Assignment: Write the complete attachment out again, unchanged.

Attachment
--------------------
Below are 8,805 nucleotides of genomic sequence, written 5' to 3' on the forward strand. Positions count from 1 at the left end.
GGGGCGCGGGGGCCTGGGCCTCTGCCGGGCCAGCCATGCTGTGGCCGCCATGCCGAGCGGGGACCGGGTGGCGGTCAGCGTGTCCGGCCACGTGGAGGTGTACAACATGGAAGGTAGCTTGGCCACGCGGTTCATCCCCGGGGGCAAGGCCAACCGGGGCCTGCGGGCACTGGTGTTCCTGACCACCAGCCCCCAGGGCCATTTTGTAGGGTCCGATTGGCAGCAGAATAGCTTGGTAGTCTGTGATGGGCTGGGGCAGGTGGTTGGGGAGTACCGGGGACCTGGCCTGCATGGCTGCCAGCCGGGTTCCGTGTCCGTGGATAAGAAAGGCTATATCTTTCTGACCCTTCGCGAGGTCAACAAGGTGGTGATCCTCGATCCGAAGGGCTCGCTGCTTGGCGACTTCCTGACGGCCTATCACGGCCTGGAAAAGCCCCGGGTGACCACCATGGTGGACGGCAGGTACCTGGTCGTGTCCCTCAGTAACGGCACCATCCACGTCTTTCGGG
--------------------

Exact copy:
Below are 8,805 nucleotides of genomic sequence, written 5' to 3' on the forward strand. Positions count from 1 at the left end.
GGGGCGCGGGGGCCTGGGCCTCTGCCGGGCCAGCCATGCTGTGGCCGCCATGCCGAGCGGGGACCGGGTGGCGGTCAGCGTGTCCGGCCACGTGGAGGTGTACAACATGGAAGGTAGCTTGGCCACGCGGTTCATCCCCGGGGGCAAGGCCAACCGGGGCCTGCGGGCACTGGTGTTCCTGACCACCAGCCCCCAGGGCCATTTTGTAGGGTCCGATTGGCAGCAGAATAGCTTGGTAGTCTGTGATGGGCTGGGGCAGGTGGTTGGGGAGTACCGGGGACCTGGCCTGCATGGCTGCCAGCCGGGTTCCGTGTCCGTGGATAAGAAAGGCTATATCTTTCTGACCCTTCGCGAGGTCAACAAGGTGGTGATCCTCGATCCGAAGGGCTCGCTGCTTGGCGACTTCCTGACGGCCTATCACGGCCTGGAAAAGCCCCGGGTGACCACCATGGTGGACGGCAGGTACCTGGTCGTGTCCCTCAGTAACGGCACCATCCACGTCTTTCGGG